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Re: How do I find out which variables I'm not using?

by Prior Nacre V (Hermit)
on Nov 06, 2004 at 01:34 UTC ( #405679=note: print w/replies, xml ) Need Help??


in reply to How do I find out which variables I'm not using?

Casting my mind back a decade or so to Perl4, I do recall having to write code like this to stop the warning messages:

$x || $y || $z || 1;

What you say about my variables appears to be right on the mark. Here's some tests:

[ ~/tmp ] $ perl -we 'use strict; my $x' [ ~/tmp ] $ perl -we 'my $x' [ ~/tmp ] $ perl -we '$x' Useless use of a variable in void context at -e line 1. Name "main::x" used only once: possible typo at -e line 1. [ ~/tmp ] $ perl -we 'no warnings qw(once); $x' [ ~/tmp ] $

I would tentatively suggest that the reason stems from the fact that lexically scoped variables are stored in the scratchpad while dynamically scoped variables are stored in the symbol table. Presumably the used only once test is only performed on the symbol table.

Another monk, more familiar with Perl's internals, may be able to provide the reason for this. Anyone?

Regards,

PN5

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Re^2: How do I find out which variables I'm not using?
by Aighearach (Initiate) on Nov 06, 2004 at 02:30 UTC
    I'm no internals wizard, but I think you're right on the mark.

    But more importantly, this is the correct behavior. The purpose of the warning is (presumably) a second line of defense behind strict, for detecting a mispelled variable names. It's purpose probably isn't to warn you that you didn't use it enough, but rather, that not using an undeclared variable means you may (probably do) have a typo.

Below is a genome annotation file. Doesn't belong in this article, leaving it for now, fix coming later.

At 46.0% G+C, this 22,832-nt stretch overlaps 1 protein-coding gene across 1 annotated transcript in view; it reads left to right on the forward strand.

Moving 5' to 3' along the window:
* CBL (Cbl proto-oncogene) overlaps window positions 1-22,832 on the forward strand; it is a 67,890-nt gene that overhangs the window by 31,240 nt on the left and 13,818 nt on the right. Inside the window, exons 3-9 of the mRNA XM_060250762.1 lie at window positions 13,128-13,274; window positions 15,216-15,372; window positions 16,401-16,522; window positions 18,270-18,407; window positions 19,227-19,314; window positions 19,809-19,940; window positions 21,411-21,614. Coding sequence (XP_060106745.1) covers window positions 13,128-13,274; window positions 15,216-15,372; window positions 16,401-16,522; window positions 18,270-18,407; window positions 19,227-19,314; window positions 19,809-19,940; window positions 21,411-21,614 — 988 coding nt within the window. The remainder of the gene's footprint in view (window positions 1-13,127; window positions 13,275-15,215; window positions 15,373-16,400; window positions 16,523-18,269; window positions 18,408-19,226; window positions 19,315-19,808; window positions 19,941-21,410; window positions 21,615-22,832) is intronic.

In the case of a my declared variable, You'll actually still get the warning if you typo it OTHER THAN in the my call. But if you're using my... shouldn't you also be using strict? I am curious as to the thought process that would lead to using only one of the two.

    Examples:

    perl -we 'my $foo; $fooo = 42' Name "main::fooo" used only once: possible typo at -e line 1.
    Typo was still detected.
    perl -we 'my $fooo; $foo = 42' Name "main::foo" used only once: possible typo at -e line 1.
    Typo still detected.
    perl -we 'my $fooo;'
    No warning. If it is a typo is questionable. It is like a program with no output; if it DOES anything is a matter for some philosophers. But it doesn't matter. Declaring an extra my var doesn't hurt anything. And if you group all your my calls together like my( $foo, $bar, $baz, ) then it doesn't even waste much time. On many systems, I doubt the difference would be measurable.

    And so even in all the examples given prior, the correct behavior of identifying harmful typos is always taken.

    Personally, I think it's terrible to write code without strict, when it's code that is important enough, or will last long enough, or is intricate enough, that warnings are needed or used. I would only recommend forgoing use strict on once-off one-liners (ie, system administration and playing around).


    --
    Snazzy tagline here

      I agree with your sentiments on strict.

      I often test things like regexes from the commandline before adding to application code. I always include warnings and strictures in these tests:

      perl -we 'use strict; ...'

      Whenever I fiddle with these in a script or module, I tend to go into blatently-obvious-defensive-progamming mode:

      NO_ONCE_ONLY_WARNINGS_ZONE: { no warnings qw(once); . . . use warnings qw(once); }

      I am often told this is overkill: usually by people that do a lot more debugging than me :-)

      Regards,

      PN5

        Yes nice! But note that, you don't need to use warnings qw(once) because the warnings provided by the warnings pragma are lexical, and you've got them enclosed in that block. So there IS some overkill there. I do like the block, so I wouldn't call the most of it overkill.

        But does NAMING the block ever tempt you to goto LABEL??? I always am tempted, and grin mischieviously, and then I have to say 100 Hail Larry's to forgive myself.


        --
        Snazzy tagline here

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